SAINT-SAËNS Piano Concerto No 3

Author: 
Jeremy Nicholas
8 573477. SAINT-SAËNS Piano Concerto No 3SAINT-SAËNS Piano Concerto No 3

SAINT-SAËNS Piano Concerto No 3

  • Concerto for Piano and Orchestra No. 3
  • Rapsodie d'Auvergne
  • Africa
  • Wedding Cake

I was a bit sniffy about this team’s First and Second Concertos (6/17), which I felt were perfectly good if you hadn’t already got the leading contenders – Stephen Hough or Jean-Marie Darré (EMI) in both, or Benjamin Grosvenor if you just wanted No 2. The same reservations apply to this volume, but slightly less so.

Saint-Saëns’s Third Concerto is, like the First, woefully underplayed and underrated. It is in the traditional three-movement fast-slow-fast format but, within that, what a wealth of originality is found, beginning with the succession of rippling piano arpeggios which opens the first movement. These give way to a subject that, as Dominic Wells observes in his succinct and informative booklet, ‘bears more than a passing resemblance to the opening theme of Schubert’s Ninth Symphony’. Then turn to the harmonically adventurous second movement and its ambiguous tonality, and the boisterous pyrotechnics of the finale. What is there not to like?

There’s no avoiding the fact that Hough and Darré revel in Saint-Saëns’s pianistic joie de vivre more overtly than Romain Descharmes. As in the earlier volume, his tempos are markedly slower – a definite minus in the finale – and yet certain aspects of the music are experienced more powerfully than on either Hough or Darré’s recordings. Try the passage (marked marcatissimo) from 0'39" to 1'00" at the beginning of the third movement.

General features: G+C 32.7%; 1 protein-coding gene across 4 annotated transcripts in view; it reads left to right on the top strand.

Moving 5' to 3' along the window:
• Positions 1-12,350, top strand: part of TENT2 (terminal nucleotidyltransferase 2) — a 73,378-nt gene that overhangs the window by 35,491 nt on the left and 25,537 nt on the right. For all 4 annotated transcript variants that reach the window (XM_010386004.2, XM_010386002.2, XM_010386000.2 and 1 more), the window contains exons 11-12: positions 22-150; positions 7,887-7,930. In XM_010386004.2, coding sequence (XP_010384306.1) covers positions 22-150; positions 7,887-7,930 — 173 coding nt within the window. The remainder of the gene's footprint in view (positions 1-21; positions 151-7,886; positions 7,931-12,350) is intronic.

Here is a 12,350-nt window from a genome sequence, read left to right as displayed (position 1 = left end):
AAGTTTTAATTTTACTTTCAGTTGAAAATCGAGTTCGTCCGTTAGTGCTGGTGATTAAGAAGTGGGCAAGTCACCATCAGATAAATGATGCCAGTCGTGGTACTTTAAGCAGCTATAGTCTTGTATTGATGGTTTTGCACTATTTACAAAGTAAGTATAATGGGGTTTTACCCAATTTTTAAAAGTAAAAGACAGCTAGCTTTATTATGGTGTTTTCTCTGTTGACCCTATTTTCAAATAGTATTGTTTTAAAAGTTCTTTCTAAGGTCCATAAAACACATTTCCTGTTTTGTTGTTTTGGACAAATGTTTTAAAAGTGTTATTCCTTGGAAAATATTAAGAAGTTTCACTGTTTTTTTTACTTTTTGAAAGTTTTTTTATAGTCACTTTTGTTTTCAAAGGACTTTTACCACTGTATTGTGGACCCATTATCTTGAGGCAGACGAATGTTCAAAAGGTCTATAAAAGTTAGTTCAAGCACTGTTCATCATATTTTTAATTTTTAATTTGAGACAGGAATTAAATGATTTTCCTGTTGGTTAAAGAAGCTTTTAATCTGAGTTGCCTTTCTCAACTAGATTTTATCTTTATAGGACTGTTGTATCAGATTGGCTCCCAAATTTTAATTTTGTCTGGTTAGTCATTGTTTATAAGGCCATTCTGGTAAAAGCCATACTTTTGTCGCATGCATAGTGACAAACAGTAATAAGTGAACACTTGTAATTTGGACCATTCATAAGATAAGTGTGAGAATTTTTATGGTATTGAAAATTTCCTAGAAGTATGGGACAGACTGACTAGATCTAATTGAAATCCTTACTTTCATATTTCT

Again in Africa, one of the composer’s most colourful creations (rarely, if ever, heard in concert, of course), Descharmes can sound flat-footed compared with the incomparable Hough – but the climax of the piece (at 7'01", where Saint-Saëns introduces a theme based on a Tunisian folk tune) is carried off with a nonchalant swagger that I found irresistible, the triangle adding a curious buzzing effect. The warmth and depth of the orchestral contribution and Marc Soustrot’s eye for detail are significant bonuses and, moreover, I marginally prefer the recorded sound and ambience to the Hough versions – which, however, I would never desert. So, overall, less to be sniffy about than the previous volume.

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